Looking for a new adventure in sewing? You might enjoy Bias Cut Blueprints.
This book contains a method for making different garments of any size cut on the bias. You create a bias cut tube following the book’s directions, and transform it into a dress, top or skirt. The book explains many neckline, sleeve and hemline variations. It also gives advice for finishing off bias cut edges (always tricky, in my experience).
Bias Cut Blueprints begins with how the authors, Julianne Bramson and Susan Lenahan, discovered bias cut clothes and how they came to write the book. Their book explores how bias cut clothes perform the way they do, suitable fabrics and how to handle them, and an explanation on sizing and fit related to bias cut. The authors were influenced by Madeline Vionnet’s pattern cutting.
You don’t have to be an advanced sewer to use this book. The book is very well thought-out, generous and easy to read. The project directions are easy to follow, in small baby steps. The diagrams are clear and the book is well illustrated (with perhaps the exception of the front cover, but overlook that).
I’ll admit I’m wearing more underwear than normal, or should I say more “specific” underwear: full briefs, smoothlines bra and full slip, all in a “natural” colour. I’m wearing more underneath than on top.
I wore the dress yesterday (out of the house, that is) to see what it was like. What can I say? It was so unlike anything I’ve worn. The way it fitted surprised me. It was almost like wearing a nightie, it was so free to wear. I’m not used to wearing flowing clothes (I tend to favour crisp fabrics and structured styles) but this just seemed to work in a way I hadn’t anticipated. I also noticed that although the dress came to below my knee and had no split or vent, I had no problems getting in and out of the car gracefully. Lots of people said “I like your dress”.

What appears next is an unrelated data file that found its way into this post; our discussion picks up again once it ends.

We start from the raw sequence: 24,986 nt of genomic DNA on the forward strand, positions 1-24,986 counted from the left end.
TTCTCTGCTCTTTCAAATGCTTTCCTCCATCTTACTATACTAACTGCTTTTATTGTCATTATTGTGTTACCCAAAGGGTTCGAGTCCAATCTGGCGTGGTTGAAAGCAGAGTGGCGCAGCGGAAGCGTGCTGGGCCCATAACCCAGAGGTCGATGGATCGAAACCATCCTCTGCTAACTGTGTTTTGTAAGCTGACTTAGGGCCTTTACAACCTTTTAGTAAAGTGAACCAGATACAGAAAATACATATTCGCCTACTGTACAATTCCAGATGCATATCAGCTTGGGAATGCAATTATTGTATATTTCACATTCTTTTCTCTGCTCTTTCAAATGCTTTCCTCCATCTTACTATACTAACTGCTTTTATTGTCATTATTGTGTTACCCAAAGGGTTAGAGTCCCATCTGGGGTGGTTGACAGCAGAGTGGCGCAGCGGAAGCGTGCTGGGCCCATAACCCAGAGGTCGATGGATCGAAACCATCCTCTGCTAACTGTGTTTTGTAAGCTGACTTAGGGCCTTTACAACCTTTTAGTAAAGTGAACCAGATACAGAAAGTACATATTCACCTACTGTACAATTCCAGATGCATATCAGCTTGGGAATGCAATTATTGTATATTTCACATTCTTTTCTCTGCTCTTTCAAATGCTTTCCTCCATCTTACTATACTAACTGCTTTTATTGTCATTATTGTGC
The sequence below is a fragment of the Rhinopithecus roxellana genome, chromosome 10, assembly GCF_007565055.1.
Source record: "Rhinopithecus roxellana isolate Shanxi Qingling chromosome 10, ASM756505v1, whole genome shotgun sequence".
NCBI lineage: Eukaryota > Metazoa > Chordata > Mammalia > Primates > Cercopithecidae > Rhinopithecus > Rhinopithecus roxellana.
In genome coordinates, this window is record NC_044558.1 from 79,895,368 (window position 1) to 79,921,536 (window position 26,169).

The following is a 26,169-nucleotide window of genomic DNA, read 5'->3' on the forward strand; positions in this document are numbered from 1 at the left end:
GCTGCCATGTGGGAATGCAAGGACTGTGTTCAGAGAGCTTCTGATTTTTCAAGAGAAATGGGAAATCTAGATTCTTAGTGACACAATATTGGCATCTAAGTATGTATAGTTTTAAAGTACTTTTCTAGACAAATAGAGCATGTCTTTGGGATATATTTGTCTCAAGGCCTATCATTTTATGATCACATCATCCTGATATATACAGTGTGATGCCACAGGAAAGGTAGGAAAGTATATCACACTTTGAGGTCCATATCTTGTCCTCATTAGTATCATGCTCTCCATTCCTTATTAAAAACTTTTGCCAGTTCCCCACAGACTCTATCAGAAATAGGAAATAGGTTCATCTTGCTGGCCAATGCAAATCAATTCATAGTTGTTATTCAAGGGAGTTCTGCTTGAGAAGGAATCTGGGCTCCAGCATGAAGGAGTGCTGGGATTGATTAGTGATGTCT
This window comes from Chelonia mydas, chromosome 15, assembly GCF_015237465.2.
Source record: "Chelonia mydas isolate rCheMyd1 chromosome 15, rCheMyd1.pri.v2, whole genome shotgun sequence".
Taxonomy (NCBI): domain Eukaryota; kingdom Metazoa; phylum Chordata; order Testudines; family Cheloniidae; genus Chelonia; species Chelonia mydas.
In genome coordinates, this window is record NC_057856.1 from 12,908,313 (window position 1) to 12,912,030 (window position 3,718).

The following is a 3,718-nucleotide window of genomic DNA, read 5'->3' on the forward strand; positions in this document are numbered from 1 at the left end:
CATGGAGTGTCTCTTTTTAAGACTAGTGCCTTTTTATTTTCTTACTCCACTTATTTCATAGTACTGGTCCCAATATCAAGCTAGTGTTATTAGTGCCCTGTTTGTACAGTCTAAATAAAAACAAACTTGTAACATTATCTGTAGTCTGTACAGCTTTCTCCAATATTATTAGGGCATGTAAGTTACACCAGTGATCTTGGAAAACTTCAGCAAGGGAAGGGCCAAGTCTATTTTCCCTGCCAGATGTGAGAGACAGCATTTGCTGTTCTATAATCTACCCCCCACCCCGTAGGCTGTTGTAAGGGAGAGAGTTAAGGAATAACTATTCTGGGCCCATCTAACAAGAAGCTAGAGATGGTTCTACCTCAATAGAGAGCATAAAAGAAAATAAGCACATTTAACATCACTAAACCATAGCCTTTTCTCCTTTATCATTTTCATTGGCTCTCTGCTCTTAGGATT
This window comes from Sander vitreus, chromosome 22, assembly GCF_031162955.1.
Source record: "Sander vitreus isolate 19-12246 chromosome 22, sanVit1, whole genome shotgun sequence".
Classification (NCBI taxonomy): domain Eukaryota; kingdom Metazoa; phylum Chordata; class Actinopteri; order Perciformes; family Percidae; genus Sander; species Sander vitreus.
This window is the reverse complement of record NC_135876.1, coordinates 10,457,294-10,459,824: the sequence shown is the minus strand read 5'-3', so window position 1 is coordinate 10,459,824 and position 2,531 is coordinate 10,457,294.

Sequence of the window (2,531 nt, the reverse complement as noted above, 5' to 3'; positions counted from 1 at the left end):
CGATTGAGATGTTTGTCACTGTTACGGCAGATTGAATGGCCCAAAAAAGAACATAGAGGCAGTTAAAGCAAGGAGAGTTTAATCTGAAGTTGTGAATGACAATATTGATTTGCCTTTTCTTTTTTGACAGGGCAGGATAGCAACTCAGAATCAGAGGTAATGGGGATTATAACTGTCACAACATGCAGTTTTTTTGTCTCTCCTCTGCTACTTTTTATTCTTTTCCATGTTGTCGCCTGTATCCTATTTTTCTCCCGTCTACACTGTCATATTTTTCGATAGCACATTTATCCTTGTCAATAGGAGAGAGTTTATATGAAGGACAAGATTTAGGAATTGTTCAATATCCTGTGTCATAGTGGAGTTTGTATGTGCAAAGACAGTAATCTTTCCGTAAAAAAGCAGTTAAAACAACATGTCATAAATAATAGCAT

The dress was certainly very economical with fabric, because I began with a rectangle, transformed it into a bias tube following the directions, and then cut armholes, sewed shoulders and finished the neck.
The instructions are very much fit-as-you-go, and make-decisions-as-you-go, which is a different way of working for me. Usually I fit, cut, sew, and perhaps check the length at the end. With this, I was sewing a section, trying it on, measuring and cutting the next bit, trying it on, and so on. Nevertheless, each step was easy and making the dress wasn’t a very long process.
You can listen to a podcast of the authors being interviewed on Threadcult in 2013 (at the time they’d written the book but not edited or published it yet). I had heard of Bias Cut Blueprints but had been umming and ahhing about buying it until I heard this interview (that’s happened with more than a few books).
Bias Cut Blueprints is $US50 from here, but Aussie buyers be aware: with the exchange rate and shipping it cost me $AU85 (Eeek! I thought, but it was too late by then).
This is a totally independent review.